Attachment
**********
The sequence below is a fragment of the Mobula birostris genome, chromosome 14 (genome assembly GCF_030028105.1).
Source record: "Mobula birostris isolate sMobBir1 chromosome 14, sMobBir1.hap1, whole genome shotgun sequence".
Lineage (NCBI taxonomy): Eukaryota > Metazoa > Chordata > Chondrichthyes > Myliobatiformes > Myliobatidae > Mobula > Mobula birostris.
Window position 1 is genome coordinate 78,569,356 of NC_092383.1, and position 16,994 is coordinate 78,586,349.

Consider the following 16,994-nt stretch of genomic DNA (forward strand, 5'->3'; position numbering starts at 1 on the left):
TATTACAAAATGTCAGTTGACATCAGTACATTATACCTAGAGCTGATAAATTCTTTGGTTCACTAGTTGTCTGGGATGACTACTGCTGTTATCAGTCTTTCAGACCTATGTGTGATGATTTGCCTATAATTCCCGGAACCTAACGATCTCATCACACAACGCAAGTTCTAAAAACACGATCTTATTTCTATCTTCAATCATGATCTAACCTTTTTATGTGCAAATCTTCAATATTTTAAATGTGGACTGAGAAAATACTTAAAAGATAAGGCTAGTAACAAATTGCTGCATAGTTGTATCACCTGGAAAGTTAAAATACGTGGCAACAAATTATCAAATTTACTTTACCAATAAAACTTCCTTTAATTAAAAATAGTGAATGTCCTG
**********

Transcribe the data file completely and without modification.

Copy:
The sequence below is a fragment of the Mobula birostris genome, chromosome 14 (genome assembly GCF_030028105.1).
Source record: "Mobula birostris isolate sMobBir1 chromosome 14, sMobBir1.hap1, whole genome shotgun sequence".
Lineage (NCBI taxonomy): Eukaryota > Metazoa > Chordata > Chondrichthyes > Myliobatiformes > Myliobatidae > Mobula > Mobula birostris.
Window position 1 is genome coordinate 78,569,356 of NC_092383.1, and position 16,994 is coordinate 78,586,349.

Consider the following 16,994-nt stretch of genomic DNA (forward strand, 5'->3'; position numbering starts at 1 on the left):
TATTACAAAATGTCAGTTGACATCAGTACATTATACCTAGAGCTGATAAATTCTTTGGTTCACTAGTTGTCTGGGATGACTACTGCTGTTATCAGTCTTTCAGACCTATGTGTGATGATTTGCCTATAATTCCCGGAACCTAACGATCTCATCACACAACGCAAGTTCTAAAAACACGATCTTATTTCTATCTTCAATCATGATCTAACCTTTTTATGTGCAAATCTTCAATATTTTAAATGTGGACTGAGAAAATACTTAAAAGATAAGGCTAGTAACAAATTGCTGCATAGTTGTATCACCTGGAAAGTTAAAATACGTGGCAACAAATTATCAAATTTACTTTACCAATAAAACTTCCTTTAATTAAAAATAGTGAATGTCCTG